Peyton, Sydney’s charismatic older brother, has always been the star of the family, receiving the lion’s share of their parents’ attention and—lately—concern. When Peyton’s increasingly reckless behavior culminates in an accident, a drunk driving conviction, and a jail sentence, Sydney is cast adrift, searching for her place in the family and the world. When everyone else is so worried about Peyton, is she the only one concerned about the victim of the accident?
Enter the Chathams, a warm, chaotic family who run a pizza parlor, play bluegrass on weekends, and pitch in to care for their mother, who has multiple sclerosis. Here Sydney experiences unquestioning acceptance. And here she meets Mac, gentle, watchful, and protective, who makes Sydney feel seen, really seen, for the first time.
This was my first book by Sarah Dessen and I really enjoyed it. It is a classic of what I always assumed high school novels should be- uncomfortable interactions, personal growth, loss of innocence (not sexually), betrayal, tragic vanity, illusion vs. reality. These play out in the different relationships Sydney has- with her parents, brother, friends, love interest.
Dessen does an exceptional job at asking, and answering, questions that as teens we all have at some point. What meaning does my life have? Am I significant? Can I handle the events taking place? Do I have my best interest at heart? Are these people truly my friends? What do I want for my future? And even the simple questions- do I like this boy? Am I comfortable?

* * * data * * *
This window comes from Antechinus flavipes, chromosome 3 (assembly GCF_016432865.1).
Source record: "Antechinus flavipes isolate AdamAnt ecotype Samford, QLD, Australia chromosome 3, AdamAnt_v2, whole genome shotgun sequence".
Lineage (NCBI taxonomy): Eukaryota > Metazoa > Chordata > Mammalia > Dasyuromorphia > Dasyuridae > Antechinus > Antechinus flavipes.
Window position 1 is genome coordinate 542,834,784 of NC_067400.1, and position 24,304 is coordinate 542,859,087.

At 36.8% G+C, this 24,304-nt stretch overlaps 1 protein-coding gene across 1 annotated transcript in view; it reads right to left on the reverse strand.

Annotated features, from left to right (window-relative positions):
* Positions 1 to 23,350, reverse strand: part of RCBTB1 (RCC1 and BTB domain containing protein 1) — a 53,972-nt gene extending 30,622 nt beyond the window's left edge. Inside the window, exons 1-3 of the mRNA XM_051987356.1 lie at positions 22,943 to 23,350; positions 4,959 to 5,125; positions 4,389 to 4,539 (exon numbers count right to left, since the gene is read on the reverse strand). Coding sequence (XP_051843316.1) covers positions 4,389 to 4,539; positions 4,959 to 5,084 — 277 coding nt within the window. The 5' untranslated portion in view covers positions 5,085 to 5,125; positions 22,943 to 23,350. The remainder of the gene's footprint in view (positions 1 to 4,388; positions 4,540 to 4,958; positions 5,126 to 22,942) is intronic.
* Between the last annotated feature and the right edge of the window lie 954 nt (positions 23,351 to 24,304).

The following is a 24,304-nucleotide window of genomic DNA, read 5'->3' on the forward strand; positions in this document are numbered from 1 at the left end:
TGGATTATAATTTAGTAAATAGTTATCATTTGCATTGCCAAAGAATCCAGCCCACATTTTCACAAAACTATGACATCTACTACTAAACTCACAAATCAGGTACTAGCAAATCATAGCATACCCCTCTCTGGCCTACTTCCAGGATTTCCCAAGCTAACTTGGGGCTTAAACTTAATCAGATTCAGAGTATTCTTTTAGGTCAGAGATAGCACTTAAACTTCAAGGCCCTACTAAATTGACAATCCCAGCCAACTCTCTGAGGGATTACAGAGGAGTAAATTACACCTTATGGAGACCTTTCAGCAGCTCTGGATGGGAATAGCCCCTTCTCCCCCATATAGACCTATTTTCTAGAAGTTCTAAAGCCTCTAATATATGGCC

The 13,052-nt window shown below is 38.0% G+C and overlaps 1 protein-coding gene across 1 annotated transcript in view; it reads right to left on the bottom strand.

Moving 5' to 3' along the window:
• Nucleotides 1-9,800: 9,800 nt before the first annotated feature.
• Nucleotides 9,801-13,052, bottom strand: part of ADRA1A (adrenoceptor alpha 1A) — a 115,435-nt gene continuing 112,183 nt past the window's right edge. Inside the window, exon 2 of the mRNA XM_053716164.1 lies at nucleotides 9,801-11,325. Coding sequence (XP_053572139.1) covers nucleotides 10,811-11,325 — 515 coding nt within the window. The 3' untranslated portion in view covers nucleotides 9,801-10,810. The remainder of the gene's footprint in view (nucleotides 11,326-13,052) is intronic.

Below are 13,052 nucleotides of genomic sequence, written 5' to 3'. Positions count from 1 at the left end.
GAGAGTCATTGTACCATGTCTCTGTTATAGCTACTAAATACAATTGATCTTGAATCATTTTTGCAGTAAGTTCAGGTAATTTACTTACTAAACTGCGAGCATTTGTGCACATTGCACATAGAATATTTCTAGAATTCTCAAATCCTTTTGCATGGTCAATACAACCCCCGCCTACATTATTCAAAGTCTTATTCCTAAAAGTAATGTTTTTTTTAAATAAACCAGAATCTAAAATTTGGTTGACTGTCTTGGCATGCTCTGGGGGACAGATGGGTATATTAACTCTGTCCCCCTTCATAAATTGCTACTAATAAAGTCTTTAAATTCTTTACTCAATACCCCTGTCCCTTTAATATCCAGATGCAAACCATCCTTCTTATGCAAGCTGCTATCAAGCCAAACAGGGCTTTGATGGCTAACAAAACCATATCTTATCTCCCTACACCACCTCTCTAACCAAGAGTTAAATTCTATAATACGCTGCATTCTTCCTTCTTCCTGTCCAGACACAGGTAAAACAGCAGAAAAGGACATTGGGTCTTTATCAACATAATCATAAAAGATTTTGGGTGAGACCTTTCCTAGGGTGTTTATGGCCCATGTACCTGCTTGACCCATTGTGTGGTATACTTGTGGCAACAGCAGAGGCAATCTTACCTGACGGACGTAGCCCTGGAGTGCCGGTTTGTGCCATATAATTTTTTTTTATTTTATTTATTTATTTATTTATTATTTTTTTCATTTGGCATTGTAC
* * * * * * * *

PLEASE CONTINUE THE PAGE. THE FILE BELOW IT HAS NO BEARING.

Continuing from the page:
We are taken through the story by Sydney, who asks these questions, and has to evaluate what would be best for her, given the situation with her brother, and the lack of anything significant from her parents- emotionally and physically. Through out the book, she grows as a person- from a girl who just went along with her parents and didn’t ask anything of, because her parents have made her brother the center of their universe to a person who finally does what is best for herself, standing up to her parents, taking control back from her mother. Sydney is a complex character. Her friends are perfectly written as well, but are not without their own flaws and tragic backstory.
Side note about the mom- I really hated her. Once Peyton went to jail, it was all she thought about. Basically forgetting she had another child who needed her. And because she refused to acknowledge that what her son had done was wrong, Sydney was forced to take on that guilt. And when she finally did notice her daughter, she was a helicopter parent, afraid Sydney would make the same mistakes as Peyton.
This is a wonderful coming of age story.
Rating: 4 out of 5